The USBM scene has been rather slow this past year – hitting its climactic peak with Wolves in the Throne Room’s “Two Hunters” and stopping while the getting was good (I consider Velnias more doom than anything). A few months ago on MySpace (I know…) a band by the name of Woe added me. Judging by the logo and the title of the then-future release “A Spell for the Death of Man,” I simply passed the band off as either a Darkthrone/Immortal worshipping band, or some sort of hazy bedroom black metal project.
Then, a few weeks ago, Woe main man Xos sent out a notification offering a free promotional digital copy of “Spell” for reviewers, so I decided, what the hell, I might as well give this a try. I needed some more black metal anyway; I’ve been stuck in sort of an indie rock/post-rock/shoegaze rut for the past 2 months or so. Not that that’s a bad thing.
I’m definitely glad I gave Woe a chance – this is by far one of the more crushing and powerful black metal releases I’ve heard.
Hailing from Philadelphia, Pennsylvania, Woe delivers a highly misanthropic, folk-tinged sort of atmospheric raw black metal, ranging from dreamy stand alone wall-of-noise guitars to blasting full-on oppressive black metal.
In this recording, Xos concentrates more on guitar and drum work above everything, with vocals semi-buried into the mix, sounding like a howling wind (which is very nice, by the way). Emotion is key on this album, accentuating the depression and misanthropy of the author. Yes, I said the taboo word in this review: depression, but this isn’t a “depressive” black metal release per se. It is sad, but not the whole recorded-on-a-4-track-recorder-in-my-bedroom-with-wailing-and-whimpering depressive black metal that everyone immediately thinks of. Imagine Drudkh jamming with Wolves in the Throne Room and a crust punk band, and you’re halfway there.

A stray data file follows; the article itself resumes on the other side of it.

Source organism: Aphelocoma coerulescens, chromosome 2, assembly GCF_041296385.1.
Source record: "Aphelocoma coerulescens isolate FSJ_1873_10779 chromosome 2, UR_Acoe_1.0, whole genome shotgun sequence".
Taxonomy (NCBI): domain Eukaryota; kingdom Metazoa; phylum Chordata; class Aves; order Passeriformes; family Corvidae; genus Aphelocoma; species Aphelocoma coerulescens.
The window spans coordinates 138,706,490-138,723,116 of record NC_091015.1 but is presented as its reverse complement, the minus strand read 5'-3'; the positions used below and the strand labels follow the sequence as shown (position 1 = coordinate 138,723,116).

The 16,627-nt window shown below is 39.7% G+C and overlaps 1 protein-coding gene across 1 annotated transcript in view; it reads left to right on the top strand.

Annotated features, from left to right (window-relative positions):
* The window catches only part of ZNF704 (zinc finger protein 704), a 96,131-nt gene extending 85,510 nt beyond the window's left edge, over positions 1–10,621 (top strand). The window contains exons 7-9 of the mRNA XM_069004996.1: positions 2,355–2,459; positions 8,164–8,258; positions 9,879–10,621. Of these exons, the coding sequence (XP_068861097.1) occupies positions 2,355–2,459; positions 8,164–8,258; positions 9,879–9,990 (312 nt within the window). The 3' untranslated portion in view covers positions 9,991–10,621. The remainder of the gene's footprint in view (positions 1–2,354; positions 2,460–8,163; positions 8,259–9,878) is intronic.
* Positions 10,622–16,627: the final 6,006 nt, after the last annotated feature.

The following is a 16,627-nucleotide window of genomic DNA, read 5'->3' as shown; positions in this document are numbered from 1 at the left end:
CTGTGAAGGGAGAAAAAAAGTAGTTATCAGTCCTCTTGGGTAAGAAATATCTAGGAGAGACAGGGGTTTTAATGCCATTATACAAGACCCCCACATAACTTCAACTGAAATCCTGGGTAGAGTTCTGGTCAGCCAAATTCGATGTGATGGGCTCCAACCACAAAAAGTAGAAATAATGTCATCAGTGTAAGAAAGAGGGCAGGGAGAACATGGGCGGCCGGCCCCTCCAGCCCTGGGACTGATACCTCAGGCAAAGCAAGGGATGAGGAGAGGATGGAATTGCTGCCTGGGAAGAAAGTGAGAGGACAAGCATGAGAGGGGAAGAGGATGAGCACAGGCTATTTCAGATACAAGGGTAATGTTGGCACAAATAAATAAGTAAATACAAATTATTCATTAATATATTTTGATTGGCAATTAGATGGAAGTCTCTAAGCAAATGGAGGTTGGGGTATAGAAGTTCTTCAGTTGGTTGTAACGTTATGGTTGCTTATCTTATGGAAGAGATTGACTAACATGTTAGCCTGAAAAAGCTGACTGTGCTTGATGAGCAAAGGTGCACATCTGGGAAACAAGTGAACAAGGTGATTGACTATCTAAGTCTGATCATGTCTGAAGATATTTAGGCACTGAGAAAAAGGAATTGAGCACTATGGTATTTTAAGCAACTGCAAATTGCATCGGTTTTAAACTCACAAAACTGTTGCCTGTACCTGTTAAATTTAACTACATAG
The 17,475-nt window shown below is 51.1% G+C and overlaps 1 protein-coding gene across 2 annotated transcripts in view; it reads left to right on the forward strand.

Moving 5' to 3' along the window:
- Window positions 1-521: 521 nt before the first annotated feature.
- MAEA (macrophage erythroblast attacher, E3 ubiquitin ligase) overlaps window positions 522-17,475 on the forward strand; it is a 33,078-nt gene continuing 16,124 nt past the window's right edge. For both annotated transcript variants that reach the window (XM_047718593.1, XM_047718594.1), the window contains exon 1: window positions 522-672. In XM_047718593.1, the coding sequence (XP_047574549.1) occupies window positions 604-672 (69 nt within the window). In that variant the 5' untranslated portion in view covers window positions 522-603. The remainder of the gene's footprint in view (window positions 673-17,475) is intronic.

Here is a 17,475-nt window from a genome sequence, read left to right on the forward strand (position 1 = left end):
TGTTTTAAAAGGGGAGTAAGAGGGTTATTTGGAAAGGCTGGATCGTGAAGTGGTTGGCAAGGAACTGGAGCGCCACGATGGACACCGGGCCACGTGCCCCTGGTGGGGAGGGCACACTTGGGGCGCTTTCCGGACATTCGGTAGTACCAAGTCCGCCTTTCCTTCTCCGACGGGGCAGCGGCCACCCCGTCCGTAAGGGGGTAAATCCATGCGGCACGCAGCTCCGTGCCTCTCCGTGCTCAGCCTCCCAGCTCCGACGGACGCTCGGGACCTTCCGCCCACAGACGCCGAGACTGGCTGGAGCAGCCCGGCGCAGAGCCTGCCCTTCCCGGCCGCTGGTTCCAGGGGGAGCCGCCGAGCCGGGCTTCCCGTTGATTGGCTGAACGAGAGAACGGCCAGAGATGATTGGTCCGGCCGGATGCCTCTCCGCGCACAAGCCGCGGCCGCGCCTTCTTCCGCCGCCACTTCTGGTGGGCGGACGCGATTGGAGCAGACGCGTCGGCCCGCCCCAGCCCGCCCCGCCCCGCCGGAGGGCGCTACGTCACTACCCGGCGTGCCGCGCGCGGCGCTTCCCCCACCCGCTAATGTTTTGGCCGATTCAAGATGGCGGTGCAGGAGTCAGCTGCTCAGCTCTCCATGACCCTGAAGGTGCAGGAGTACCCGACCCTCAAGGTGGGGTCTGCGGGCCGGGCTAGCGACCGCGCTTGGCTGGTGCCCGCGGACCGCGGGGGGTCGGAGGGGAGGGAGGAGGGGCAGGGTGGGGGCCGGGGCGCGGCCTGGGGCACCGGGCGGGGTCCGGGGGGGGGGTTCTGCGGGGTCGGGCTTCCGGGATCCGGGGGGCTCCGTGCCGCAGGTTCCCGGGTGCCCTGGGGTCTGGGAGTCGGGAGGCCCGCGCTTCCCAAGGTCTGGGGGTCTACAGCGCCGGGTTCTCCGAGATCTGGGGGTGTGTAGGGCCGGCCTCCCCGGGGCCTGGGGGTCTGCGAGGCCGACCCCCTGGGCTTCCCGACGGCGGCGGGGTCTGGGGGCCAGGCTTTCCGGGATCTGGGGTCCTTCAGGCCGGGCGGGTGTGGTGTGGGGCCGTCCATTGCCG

Xos’s drumming on “Spell” is highly technical; full of blast beats, drum rolls, complex beat changes, and the like. The percussion definitely adds that extra “oomph” when it comes to intensity. Perhaps my favorite moment on the CD is a short burst of almost Envy-like post-hardcore/screamo in “Longing is all that Will Remain.”
Definitely a wonderful start for Woe, and I can’t wait to see what Xos cooks up for future releases.
Recommended for fans of: Panopticon, Drudkh, Wolves in the Throne Room, Darkthrone, early Agalloch, Wrath of the Weak, Njiqahdda, and Velnias